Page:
The Act of Rebellion (Marras/Boadway June 27, 1978)

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Why not download this rare and lovely pdf of Diane Boadway and Amerigo Marras in conversation at the Bayfront Restaurant in Toronto on June 27, 1978. It’s an excerpt from Diane Boadway’s Confrontations.  Amerigo Marras at Bayfront Restaurant

Diane Boadway and Amerigo Marras (CEAC director) in conversation at the Bayfront Restaurant, Toronto, June 27, 1978, an excerpt from Confrontations by Diane Boadway

Amerigo: In Milan we went to this place that was really incredible, it was self-operated, like the kids supported the place themselves. It was apparently closing down because of drugs. You know, the police were shutting them down. It was amazing, it was so big, cafes, restaurants and all that, exhibition space, performance space, huge place. Like for the closing night, you know, that’s where we went. A lot of people were speaking, Umberto Eco and people like that; and then there was this guy Bifo he is called, he was some sort of radical, a very well known figure in Italy. He wrote a book called, “Who Killed Mayakofsky,” in a new style of narrative, you know. You should look at it actually, stylistically it’s very interesting. But anyway, on the same night there were lots of things happening and thousands of people, literally thousands of young people were there. I just couldn’t believe how they dragged so many people in. You know, in Toronto that would never happen, by the thousands. We found the music a little bit corny, but the whole atmosphere, the whole idea of having so much infrastructure for taking care of themselves, that was amazing. And then, yeah, this guy Bifo was saying, the narrative in the book “Who Killed Mayakovsky” is something between a narrative and historical novel, like mid-page he stops and fills the rest of the page with dots: dot, dot, dot, dot., dot, dot, dot, so much for narrative. Have you ordered? He writes like you were in the past and the present, he talks about Mayakovsky being himself, or being alive amidst all these fictitious people. It’s sort of interesting, the kind of structure that he uses. But what is interesting about him is that he is very outspoken about the present situation in Italy, the younger generations, the outré left. He disagrees strongly with the New Philosophers, because he feels that they are just muddling the whole argument against Soviet Camps and thereby doing a favour to capitalism and liberalism.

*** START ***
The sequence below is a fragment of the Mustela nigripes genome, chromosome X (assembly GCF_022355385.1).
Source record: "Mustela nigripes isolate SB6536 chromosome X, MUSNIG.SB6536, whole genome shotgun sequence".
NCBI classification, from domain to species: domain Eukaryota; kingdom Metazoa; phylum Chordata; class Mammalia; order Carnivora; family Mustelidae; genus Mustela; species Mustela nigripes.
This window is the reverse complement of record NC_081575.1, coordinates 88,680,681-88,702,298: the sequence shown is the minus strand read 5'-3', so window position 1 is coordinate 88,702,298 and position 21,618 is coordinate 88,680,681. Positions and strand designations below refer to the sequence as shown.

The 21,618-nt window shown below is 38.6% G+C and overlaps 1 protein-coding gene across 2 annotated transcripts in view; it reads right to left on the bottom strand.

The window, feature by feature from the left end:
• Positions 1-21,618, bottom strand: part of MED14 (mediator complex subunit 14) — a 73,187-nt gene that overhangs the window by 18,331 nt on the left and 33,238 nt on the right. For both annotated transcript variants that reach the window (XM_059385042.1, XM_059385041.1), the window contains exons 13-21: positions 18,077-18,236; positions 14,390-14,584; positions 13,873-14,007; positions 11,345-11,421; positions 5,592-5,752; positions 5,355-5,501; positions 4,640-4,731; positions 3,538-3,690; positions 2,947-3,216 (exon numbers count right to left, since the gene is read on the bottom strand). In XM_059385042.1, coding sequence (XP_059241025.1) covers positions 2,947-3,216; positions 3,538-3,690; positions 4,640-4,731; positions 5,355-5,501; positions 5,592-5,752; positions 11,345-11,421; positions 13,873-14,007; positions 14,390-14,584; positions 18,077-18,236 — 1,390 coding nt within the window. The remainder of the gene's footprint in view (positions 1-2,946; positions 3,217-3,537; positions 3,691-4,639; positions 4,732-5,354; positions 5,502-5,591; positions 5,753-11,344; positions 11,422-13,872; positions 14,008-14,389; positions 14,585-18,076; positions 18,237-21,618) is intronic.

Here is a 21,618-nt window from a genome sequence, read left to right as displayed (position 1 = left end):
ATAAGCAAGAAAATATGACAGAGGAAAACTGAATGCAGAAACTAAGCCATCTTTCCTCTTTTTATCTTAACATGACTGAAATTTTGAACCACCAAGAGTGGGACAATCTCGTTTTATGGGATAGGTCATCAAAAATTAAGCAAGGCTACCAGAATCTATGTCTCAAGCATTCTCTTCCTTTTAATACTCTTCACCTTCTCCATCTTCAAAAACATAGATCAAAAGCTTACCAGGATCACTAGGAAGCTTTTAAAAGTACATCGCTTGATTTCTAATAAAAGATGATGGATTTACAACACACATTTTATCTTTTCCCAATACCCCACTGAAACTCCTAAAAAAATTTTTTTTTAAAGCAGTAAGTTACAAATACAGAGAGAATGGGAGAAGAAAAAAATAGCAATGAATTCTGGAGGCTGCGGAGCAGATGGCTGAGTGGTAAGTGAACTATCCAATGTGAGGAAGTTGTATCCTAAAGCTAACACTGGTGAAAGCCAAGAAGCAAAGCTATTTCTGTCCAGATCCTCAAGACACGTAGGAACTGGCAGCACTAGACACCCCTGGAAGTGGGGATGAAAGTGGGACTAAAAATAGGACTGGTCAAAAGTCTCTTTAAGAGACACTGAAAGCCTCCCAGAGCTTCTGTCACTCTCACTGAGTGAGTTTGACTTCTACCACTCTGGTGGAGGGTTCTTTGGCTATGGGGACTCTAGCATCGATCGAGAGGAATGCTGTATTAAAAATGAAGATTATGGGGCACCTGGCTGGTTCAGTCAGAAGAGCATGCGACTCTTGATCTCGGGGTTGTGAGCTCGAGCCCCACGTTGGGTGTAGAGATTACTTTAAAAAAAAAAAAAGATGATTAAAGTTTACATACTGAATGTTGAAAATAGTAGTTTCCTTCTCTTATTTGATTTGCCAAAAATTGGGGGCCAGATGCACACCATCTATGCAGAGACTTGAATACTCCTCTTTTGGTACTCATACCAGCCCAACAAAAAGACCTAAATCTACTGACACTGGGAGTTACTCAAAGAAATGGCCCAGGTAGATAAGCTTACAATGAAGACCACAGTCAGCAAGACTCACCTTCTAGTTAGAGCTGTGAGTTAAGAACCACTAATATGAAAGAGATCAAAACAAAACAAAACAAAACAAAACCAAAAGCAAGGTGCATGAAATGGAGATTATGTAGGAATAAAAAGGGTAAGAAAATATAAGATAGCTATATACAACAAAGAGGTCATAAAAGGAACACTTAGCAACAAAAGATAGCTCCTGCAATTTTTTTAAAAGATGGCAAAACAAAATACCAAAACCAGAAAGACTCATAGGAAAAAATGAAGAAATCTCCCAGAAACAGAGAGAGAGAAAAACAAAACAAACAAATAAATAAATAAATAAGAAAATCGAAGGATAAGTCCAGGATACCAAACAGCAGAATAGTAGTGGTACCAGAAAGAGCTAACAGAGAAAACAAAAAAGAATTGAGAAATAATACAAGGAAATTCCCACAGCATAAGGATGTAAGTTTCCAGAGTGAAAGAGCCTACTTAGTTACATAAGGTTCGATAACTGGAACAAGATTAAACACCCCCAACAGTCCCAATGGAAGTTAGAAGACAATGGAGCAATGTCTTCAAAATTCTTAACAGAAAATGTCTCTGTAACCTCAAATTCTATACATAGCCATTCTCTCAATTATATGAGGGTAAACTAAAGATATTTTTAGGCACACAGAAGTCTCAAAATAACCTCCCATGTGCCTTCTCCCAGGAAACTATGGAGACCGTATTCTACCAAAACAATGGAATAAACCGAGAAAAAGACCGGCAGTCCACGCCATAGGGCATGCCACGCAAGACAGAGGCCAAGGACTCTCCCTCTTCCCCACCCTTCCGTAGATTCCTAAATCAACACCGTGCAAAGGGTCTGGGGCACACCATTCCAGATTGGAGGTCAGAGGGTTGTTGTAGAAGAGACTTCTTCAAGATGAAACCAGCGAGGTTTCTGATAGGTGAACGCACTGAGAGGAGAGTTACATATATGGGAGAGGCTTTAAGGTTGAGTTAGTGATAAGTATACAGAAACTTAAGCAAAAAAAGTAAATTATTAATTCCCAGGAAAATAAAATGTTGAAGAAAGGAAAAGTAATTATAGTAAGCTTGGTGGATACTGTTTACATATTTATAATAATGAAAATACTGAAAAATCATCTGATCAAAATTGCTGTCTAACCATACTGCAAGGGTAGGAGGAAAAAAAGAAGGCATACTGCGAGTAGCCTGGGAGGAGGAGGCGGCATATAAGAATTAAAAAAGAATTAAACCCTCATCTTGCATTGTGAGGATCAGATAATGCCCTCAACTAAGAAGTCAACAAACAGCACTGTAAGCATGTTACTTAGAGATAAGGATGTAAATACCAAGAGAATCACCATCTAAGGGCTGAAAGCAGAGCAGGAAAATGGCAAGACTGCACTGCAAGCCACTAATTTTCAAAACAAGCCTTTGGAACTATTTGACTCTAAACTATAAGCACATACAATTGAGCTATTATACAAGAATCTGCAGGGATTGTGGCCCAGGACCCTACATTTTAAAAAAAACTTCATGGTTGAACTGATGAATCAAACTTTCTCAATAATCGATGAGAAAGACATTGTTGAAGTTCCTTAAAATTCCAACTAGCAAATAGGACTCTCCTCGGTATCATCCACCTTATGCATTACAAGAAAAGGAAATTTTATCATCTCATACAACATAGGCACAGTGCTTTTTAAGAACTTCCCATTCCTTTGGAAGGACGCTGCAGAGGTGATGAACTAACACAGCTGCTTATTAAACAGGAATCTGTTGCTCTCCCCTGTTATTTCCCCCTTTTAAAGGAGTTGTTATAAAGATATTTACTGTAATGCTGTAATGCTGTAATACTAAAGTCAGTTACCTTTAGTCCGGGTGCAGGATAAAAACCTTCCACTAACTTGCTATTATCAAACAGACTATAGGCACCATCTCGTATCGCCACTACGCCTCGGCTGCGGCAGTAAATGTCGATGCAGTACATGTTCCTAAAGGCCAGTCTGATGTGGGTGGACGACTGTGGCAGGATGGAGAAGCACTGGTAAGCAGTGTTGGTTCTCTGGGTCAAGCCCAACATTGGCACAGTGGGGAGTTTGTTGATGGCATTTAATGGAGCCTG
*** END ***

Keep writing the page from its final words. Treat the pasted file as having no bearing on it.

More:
Diane: Can you go over who the New Philosophers are again?

Amerigo: Oh, there are lots of them. The most known are… the most respected one is Glucksmann. The guy who came over, Bernard-Henri Levy, is actually the founder, he named the whole movement. There are other people who are marginally attached to it, like Benoit, Dolle. However the main people are Levy and Glucksmann in particular. It takes the whole point of criticism of dissidence in the East. Well, my whole criticism to that is that it there is also dissidence in the West, and it is more dramatic than has ever been reported. It goes from the aboriginal Americans, the North American Indians, to people like us.

Diane: Right, that’s a good point, I think they are very valuable people.

Amerigo: There is a magazine actually called Dissenso; which is the only one that talks about the East and the West.

Diane: These groups that you were saying were so strong, say in Italy, for example, that are dealing with radical ideas and publishing newspapers, how do you think that they survive?